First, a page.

Jacksonville, FL. (February 25, 2018) After several weeks of mis-representations and upon a Florida Times-Union (FTU) editorial misstating District 11 City Council Member Danny Becton’s views on a potential sale of the city-owned utility JEA, CM Becton corrects the record and speaks out in an editorial published in the FTU on February 25th, 2018.
The editorial was sparked by the disclosure that the JEA Board in their February 14th special city council meeting had spent approximately $100,000 on a “valuation” study that should have been an “evaluation” of the pros and cons concerning the possible sale of the utility. The report estimated such a sale could net the city between $3 and $6 billion as part of the study by Public Financial Management Inc. (PFM) who was asked if they were even certified to give such an analysis? However, per the JEA’s Board chair’s remarks that City Council would have to give its approval to first sell JEA before any movement forward on this issue would be initiated, CM Becton responded that perhaps, “the cart was before the horse” in this process.
The first for which the City Council officially heard about the study was after it was completed and members received a draft copy on February 7th. The final version was presented to the Council on February 14th. It was at this meeting that CM Becton spoke about the process and how JEA Board might have been more well served to ask the policy question, “Do we even want to sell JEA, no matter what the price, first?” He questioned spending $100,000 on a study that may not be needed if the City Council were to decide not to support the sale of JEA no matter what the price. He contended that the JEA Board might have gotten the City Council’s thoughts about the subject before spending money on such a study.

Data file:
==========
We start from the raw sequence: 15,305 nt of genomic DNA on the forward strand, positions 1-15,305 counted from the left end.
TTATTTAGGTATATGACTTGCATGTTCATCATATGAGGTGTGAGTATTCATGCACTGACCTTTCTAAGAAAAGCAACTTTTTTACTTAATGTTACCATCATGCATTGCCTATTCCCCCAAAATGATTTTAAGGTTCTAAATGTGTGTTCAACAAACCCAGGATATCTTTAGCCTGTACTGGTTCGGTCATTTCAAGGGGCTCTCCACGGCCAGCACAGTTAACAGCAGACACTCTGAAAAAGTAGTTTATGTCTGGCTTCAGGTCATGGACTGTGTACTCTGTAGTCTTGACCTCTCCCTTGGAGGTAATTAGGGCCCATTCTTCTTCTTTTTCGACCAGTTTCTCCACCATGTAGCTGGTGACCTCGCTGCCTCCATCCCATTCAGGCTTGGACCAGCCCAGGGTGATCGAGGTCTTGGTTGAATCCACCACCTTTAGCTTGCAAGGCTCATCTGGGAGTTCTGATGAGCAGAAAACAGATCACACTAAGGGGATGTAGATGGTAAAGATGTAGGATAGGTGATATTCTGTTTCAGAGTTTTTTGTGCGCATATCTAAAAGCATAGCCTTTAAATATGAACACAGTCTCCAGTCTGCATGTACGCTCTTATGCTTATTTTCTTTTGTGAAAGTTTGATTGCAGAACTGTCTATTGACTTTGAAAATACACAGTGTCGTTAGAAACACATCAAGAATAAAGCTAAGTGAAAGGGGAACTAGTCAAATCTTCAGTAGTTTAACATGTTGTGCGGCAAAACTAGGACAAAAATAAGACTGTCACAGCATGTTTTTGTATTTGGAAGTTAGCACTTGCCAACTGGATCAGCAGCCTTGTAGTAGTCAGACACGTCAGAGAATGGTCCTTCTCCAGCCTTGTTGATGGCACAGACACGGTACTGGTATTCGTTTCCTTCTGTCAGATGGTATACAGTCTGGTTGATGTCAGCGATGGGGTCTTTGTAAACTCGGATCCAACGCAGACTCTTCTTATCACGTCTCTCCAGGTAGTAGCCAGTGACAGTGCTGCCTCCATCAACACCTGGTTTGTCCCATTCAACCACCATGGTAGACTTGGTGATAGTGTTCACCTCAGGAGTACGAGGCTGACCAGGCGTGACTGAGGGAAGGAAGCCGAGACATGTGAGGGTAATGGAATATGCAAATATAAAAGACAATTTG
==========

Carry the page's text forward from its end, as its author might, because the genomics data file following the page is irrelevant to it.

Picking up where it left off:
At the meeting, Becton compared the sale of the utility to that of a homeowner pondering the sale of their house. The homeowner would not pay for an appraisal until he had first decided to sell.
The Times-Union, which editorially has seemingly been advocating to study the feasibility of selling JEA, accused Becton of being close-minded on the subject saying “he should take a much broader view.”
Becton responded to that editorial with one of his own that ran on February 25:
“I am open to a discussion about the evaluation of selling JEA or the prudence of holding on to this city asset,” he wrote. “This is the discussion that should have occurred before spending $100,000 on what turned out to be a valuation study.”
This is not the first time a JEA sale has been discussed. Valuation studies were conducted in 2007 and 2012. This most recent study fell short on its assignment. “Here we are again in 2018 and the JEA board has spent approximately $100,000 for an ‘evaluation presentation’ by Public Financial Management (PFM) that did not include all of the facts but only a perceived valuation of the utility that PFM is not certified to give,” Becton’s editorial stated.
Becton wanted details about JEA’s unfunded pension liability and a return on equity analysis of the city’s contributions and dividends. Both were not included in the report.
Becton is serving on the newly created Special Committee on the Potential Sale of JEA. It’s hoped this committee will perform the evaluation study and determine if there is a will in the community to sell the utility. If that is the case Becton then wants to “spend the money to get it appraised by a certified, third-party source.”
In Becton’s view, by exploring a sale and commissioning a study before the will of City Council has been expressed, not only has JEA needlessly spent $100,000 but it has also jeopardized losing valuable and experienced employees who now fear for their future employment with the utility.